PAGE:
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Brainstorm: Why Study Abroad? [The Chronicle of Higher Education]

June 9, 2008

By Stan Katz, The Chronicle of Higher Education

The Chronicle recently reported on a new American Council on Education report (“Mapping Internationalization on U.S. Campuses: 2008 Edition”) on the status of the internationalization of American campuses. The report concludes that some progress has been made — the percentage of schools offering education abroad has grown from 65 percent in 2001 to 91 percent in 2006, more funding is available for faculty to lead study programs abroad and for hosting international faculty.

But the report also cites declines in general education requirements to take international courses and notes that most campuses do not have a full-time person to coordinate internationalization, and that a large number of campuses had no students studying abroad. The ACE report is important, and one hopes that data of this sort will be kept systematically so that we can continue to monitor the situation.

But of course the important question is what constitutes “the situation.” We have been proclaiming the importance of internationalization (or, more recently, globalization) for a generation now, but these terms mean very different things to different people, institutions and classes of institutions.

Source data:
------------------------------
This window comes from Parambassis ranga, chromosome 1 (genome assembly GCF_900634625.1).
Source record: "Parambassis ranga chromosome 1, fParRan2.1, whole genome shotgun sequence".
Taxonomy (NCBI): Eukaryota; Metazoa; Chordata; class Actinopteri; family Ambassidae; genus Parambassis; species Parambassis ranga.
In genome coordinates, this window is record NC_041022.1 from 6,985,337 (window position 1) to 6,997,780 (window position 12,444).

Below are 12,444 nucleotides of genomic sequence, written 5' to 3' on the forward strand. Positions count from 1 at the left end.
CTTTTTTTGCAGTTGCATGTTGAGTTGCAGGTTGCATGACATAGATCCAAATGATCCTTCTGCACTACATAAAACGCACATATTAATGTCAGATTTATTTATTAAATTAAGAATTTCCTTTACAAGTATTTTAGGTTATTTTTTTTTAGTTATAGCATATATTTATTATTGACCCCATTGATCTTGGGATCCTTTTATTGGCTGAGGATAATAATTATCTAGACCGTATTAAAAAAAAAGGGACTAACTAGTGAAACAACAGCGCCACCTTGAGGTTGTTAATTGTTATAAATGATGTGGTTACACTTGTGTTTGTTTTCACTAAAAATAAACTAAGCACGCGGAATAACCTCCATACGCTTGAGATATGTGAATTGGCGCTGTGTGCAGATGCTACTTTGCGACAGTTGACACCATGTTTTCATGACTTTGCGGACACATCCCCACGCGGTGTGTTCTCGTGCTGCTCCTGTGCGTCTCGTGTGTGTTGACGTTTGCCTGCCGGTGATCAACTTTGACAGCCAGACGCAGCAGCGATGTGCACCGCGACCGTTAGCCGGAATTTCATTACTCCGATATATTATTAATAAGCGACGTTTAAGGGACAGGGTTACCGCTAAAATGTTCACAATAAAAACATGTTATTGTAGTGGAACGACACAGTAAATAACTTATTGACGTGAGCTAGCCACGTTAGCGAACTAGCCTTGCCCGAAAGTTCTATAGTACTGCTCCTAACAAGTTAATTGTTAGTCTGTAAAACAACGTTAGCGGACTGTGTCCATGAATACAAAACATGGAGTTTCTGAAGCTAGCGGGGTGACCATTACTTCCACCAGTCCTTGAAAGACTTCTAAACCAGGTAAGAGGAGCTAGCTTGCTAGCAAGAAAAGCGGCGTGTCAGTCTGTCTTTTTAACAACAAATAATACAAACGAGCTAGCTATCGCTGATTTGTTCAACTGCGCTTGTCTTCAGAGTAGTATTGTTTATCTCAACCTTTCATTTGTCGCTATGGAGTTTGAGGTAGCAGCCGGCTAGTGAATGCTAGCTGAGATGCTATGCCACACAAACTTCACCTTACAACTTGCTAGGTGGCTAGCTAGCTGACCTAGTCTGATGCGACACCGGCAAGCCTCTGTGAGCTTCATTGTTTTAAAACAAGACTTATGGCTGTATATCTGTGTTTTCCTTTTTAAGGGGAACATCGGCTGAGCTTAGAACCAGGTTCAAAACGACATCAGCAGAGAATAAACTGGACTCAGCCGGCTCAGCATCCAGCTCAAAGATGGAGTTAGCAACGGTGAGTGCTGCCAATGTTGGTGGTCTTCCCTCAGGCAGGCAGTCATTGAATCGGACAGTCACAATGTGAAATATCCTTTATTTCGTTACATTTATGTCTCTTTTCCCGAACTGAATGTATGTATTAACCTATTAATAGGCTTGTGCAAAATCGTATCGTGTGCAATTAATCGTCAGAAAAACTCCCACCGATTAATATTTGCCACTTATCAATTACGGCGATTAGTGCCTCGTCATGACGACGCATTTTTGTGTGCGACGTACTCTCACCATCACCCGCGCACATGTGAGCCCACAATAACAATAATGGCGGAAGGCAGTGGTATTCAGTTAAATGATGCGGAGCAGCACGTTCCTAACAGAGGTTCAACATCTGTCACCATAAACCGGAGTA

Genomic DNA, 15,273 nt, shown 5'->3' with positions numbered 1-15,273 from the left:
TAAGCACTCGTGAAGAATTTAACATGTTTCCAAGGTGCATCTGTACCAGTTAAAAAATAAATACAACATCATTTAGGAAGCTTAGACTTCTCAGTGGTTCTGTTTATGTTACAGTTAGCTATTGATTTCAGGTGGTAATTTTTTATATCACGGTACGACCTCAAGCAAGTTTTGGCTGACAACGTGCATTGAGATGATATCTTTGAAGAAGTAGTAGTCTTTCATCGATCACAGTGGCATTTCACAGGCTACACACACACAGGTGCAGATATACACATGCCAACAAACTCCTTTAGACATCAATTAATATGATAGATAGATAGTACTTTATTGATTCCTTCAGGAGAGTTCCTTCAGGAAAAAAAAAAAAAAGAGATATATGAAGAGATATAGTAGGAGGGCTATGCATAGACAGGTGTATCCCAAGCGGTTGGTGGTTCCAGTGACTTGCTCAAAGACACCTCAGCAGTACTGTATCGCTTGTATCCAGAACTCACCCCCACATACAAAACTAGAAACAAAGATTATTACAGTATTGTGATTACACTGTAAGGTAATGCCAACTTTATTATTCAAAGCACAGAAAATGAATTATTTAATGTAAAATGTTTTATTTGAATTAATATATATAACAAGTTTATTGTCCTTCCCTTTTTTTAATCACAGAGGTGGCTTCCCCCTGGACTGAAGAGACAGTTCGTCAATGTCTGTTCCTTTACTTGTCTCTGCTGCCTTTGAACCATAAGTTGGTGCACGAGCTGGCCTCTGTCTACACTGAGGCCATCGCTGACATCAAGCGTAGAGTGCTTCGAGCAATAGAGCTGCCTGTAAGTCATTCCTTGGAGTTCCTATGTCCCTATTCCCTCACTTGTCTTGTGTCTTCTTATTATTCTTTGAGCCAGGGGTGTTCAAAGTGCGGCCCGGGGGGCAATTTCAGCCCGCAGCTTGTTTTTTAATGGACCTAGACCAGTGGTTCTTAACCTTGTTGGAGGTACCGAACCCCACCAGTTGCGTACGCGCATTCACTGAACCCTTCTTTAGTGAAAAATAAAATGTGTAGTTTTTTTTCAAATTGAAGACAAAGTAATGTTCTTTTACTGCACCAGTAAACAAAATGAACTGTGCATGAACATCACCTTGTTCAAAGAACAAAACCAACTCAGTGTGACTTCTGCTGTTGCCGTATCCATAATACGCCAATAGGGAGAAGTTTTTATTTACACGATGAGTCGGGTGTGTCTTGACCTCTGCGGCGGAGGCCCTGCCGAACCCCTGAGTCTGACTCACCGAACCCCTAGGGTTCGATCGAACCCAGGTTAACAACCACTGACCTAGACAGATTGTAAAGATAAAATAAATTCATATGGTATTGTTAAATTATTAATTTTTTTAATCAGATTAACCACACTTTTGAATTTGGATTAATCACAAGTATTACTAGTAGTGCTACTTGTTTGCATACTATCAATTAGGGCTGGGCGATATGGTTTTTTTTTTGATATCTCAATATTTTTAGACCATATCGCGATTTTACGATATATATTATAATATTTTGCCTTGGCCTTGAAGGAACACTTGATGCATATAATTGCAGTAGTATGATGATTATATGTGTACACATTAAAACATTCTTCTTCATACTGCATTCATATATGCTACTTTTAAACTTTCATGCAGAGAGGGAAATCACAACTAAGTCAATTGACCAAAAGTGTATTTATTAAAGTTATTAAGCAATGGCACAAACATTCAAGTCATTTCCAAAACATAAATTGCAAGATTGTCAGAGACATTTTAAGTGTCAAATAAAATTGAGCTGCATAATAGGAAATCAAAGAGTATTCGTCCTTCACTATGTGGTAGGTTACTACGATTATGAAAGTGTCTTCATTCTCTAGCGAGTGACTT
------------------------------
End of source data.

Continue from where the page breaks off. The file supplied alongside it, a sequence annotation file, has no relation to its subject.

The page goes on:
Some of the emphasis has been on curriculum — do we have courses relating to foreign cultures? About globalization? Should we require international studies for degree completion? Some of the emphasis has been on human resources — do we have faculty who come from (and/or were trained) abroad? Do we have faculty who are genuinely knowledgeable about other parts of the world?

Much attention has been paid to study abroad — shouldn’t we require our students to spend at least one term outside this country? Don’t we need more foreign students on American campuses? And so forth. These are all important questions, and they move us beyond promotion of the junior year abroad, which for too long was the primary response of U.S. higher education to calls for internationalization. (Click here to read the full story. Subscription only.)

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